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Hold That Wine!
Starting wine lineup for Super Bowl Sunday...

By Jonathon Alsop
February 1, 2005

The homemade balloon drop is all set to go. I rigged it in the living room with the help of an office stapler and lots of that blue, easy-to-remove painter's tape. One tug on this end of the tape, and as many as a dozen balloons will cascade -- sort of -- from above when the Patriots win Super Bowl XXXIX.

Run this wine into the end zone! Popping the champagne cork of victory is a great sports tradition, although pouring and spraying it on each other just screams frat boy. Champagne pros will warn you never to pop the cork vigorously since it's somehow shocking to the wine. Only problem is, that's half the fun sometimes.

Common sense warns against shooting the cork skyward lest someone's eye get put out. On the other hand, if you have a wine that explodes like a cannon, it seems inevitable that by the end of a Super Bowl evening it's going to be used like one.

Wine is not the traditional beverage of choice for sports fans. After a couple of hours of basketball, my friends and I are naturally looking for a light refreshing carbonated beverage like beer or sparkling water. That connection carries over into television and the stadium, where no vendor has ever uttered the words "Ice cold chardonnay here."

But as sports fans change -- I'm thinking specifically here of pre-Early Show Hannah Storm and Michele Tafoya -- their celebratory habits will change too. Back in the 20th century when Super Bowl parties were all men, you could probably serve nothing but pilsner and wurst and not think twice.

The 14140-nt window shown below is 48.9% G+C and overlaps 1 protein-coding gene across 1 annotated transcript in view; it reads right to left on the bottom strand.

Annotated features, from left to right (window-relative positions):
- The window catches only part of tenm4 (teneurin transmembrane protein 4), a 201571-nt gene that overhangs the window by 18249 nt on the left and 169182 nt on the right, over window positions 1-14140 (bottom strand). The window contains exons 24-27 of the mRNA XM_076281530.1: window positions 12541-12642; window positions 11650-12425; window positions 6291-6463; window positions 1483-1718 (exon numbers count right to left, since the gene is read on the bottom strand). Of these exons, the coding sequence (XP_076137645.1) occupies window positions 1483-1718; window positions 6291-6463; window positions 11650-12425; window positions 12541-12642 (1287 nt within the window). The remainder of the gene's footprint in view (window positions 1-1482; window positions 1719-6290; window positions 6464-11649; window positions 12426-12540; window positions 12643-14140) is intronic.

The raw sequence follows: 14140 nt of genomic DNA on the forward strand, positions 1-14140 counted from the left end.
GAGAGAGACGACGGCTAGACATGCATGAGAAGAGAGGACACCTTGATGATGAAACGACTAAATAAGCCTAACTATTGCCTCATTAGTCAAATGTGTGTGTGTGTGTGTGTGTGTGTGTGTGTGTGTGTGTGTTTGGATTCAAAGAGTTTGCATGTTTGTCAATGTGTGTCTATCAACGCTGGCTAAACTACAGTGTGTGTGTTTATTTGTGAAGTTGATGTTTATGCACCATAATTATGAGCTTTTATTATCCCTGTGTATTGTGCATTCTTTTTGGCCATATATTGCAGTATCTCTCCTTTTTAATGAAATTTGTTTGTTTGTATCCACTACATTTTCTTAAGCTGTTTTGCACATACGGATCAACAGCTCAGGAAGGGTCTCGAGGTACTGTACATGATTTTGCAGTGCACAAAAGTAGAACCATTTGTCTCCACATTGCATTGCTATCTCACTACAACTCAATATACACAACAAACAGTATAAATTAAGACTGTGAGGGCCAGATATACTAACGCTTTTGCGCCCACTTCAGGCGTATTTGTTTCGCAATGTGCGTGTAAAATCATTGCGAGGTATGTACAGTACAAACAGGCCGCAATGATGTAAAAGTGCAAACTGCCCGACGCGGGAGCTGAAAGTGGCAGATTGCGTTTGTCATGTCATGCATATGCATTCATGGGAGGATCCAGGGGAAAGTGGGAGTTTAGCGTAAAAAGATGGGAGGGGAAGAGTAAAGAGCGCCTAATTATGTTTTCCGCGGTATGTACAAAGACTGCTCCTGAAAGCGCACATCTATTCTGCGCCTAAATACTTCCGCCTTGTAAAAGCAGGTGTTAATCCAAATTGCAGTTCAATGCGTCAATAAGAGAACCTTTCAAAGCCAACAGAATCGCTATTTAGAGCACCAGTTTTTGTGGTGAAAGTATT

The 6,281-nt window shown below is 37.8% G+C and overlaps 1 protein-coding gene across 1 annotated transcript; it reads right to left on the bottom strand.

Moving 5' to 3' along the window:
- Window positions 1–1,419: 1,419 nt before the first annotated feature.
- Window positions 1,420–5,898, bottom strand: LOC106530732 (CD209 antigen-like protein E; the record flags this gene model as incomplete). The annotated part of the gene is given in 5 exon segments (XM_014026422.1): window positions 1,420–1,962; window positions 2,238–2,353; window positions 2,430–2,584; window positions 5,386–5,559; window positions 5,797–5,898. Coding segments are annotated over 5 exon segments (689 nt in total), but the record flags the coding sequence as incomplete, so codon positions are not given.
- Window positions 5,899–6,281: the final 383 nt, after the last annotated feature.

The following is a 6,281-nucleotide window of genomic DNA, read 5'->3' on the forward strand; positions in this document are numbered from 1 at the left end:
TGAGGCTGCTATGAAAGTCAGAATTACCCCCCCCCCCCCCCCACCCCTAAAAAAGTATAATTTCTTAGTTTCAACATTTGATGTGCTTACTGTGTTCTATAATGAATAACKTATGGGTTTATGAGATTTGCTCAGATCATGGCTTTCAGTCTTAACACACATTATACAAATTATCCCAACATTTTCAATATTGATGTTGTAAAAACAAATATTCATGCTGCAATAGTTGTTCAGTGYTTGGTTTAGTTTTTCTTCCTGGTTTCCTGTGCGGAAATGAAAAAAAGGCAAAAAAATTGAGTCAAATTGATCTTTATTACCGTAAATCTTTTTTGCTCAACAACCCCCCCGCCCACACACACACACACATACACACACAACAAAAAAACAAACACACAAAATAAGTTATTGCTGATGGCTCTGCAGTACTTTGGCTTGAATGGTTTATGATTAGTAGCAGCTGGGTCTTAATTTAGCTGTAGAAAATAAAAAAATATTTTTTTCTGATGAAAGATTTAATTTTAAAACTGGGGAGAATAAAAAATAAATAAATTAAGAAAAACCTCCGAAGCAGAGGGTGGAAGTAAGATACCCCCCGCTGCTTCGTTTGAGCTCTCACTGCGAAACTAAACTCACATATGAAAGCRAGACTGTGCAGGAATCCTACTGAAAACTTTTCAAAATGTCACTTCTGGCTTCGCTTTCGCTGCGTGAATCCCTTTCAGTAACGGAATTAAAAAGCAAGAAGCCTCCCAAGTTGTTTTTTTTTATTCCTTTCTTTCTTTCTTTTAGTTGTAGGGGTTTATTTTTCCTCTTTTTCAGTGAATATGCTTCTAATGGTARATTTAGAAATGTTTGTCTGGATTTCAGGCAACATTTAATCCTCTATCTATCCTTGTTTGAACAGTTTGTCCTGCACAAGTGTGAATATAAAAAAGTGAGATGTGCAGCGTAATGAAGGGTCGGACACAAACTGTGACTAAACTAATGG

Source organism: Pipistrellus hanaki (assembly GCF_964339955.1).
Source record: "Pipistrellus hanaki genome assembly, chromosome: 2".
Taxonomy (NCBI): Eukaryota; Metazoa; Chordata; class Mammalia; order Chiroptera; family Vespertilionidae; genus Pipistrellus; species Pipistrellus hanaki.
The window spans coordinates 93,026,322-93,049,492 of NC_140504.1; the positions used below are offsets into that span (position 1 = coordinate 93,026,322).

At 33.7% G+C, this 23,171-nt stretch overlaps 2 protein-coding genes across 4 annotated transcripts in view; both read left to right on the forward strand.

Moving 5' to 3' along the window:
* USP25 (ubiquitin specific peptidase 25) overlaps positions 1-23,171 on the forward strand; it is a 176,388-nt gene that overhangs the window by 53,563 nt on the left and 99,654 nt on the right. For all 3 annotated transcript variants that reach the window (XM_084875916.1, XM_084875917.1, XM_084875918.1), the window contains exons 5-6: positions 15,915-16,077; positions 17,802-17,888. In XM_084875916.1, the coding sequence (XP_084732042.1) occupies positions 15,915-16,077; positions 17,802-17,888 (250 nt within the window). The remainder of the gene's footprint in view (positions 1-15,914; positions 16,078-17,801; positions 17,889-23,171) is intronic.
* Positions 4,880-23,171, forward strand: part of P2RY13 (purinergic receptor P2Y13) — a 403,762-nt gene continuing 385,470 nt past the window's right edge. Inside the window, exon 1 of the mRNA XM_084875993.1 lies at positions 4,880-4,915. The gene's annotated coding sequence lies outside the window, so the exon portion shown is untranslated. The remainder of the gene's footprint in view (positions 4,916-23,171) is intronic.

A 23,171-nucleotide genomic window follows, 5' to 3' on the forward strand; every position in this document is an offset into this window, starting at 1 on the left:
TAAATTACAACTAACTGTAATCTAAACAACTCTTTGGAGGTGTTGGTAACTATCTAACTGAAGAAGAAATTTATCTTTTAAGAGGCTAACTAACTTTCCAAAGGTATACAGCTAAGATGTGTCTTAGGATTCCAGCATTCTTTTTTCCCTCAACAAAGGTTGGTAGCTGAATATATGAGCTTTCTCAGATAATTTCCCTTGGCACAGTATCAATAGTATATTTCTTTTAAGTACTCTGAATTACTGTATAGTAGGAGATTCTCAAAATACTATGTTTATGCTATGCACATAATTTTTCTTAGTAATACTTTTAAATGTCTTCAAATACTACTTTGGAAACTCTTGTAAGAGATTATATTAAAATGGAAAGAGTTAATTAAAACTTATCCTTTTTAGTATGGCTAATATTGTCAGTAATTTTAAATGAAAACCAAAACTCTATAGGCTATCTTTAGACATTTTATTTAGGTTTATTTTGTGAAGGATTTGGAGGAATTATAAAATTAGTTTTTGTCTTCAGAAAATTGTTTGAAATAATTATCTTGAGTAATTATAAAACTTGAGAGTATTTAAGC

In the interests of post-modern good sportsmanship, I'm upgrading my all-America wine list for the game.

Calling The Play

Westside Red goes deep for great concentrated flavor and spice 2001 Westside Red "Garnet" (about $18, distributed by Carolina Wines, 781-278-2000 and Union Wines, 773-254-9000)

Unless I'm mistaken, "westside red" was a play Knute Rockne made famous at Notre Dame. I think it's the one where the little guys run around while the big guys beat on each other.

This delightful red blend from Paso Robles is made from three classic French grapes: syrah, grenache, and mourvedre. They form the core of most famous Rhone wines from the south of France. Winemaker Austin Hope references Cote-Rotie (coat row-TEE) as an inspiration and, by extension, a goal, and it is a high bar. Garnet is very bright and beautifully aromatic. It smells like herbes de Provence and white pepper. It would be beautiful with rosemary lamb shanks or even something lighter, like a roast chicken.

Three's A Charm

2002 Three Thieves Zinfandel (about $10 for one liter, distributed by Skurnik Wines, 516-677-9300 and Maverick Wines, 630-860-4600)

Technically, it's probably illegal in many places to drink wine and "tailgate" at the same time. Be that as it may, cheap and portable are two traits you look for in a tailgating wine. Three Thieves comes in a bulbous little one-liter jug with a twist-off cap. The combination of the two things will keep people feeling comfortably cheap for quite a while, but inside, the wine is anything but cheap. Three Thieves is a real red zinfandel with fruit and spice and even a little nice soft tannin.

The Long Fruit Bomb

2002 Renwood Zinfandel (about $10) and 2002 Renwood "Old Vine" Zinfandel (about $20, both available from Horizon Beverage, 800-696-2377 and Empire Wines, 404-875-9463)

Throwing the bomb -- the long pass -- in football represents far more than just transporting the ball down the field. It suggests a certain risk and boldness, intentionally putting it all out there for thousands of people to see. Renwood's zinfandel achieves this with over-the-top ripe and radiant fruit, pleasing layers of wood, smoke, and spice, and it's a bargain as well. I see the intro-level "Sierra Series" at Trader Joe's around $8 all the time. If you find the "Old Vine" for under $20, buy!

Sparkling In Victory

NV Gruet Blanc de Noirs (about $13, distributed nationally)

Slowly but surely, this tremendous bargain is growing to be my favorite new (since 1984) American sparkler of all. No one thinks of New Mexico as prime wine real estate, but maybe we should. Next year, let's have the Super Bowl in Taos.


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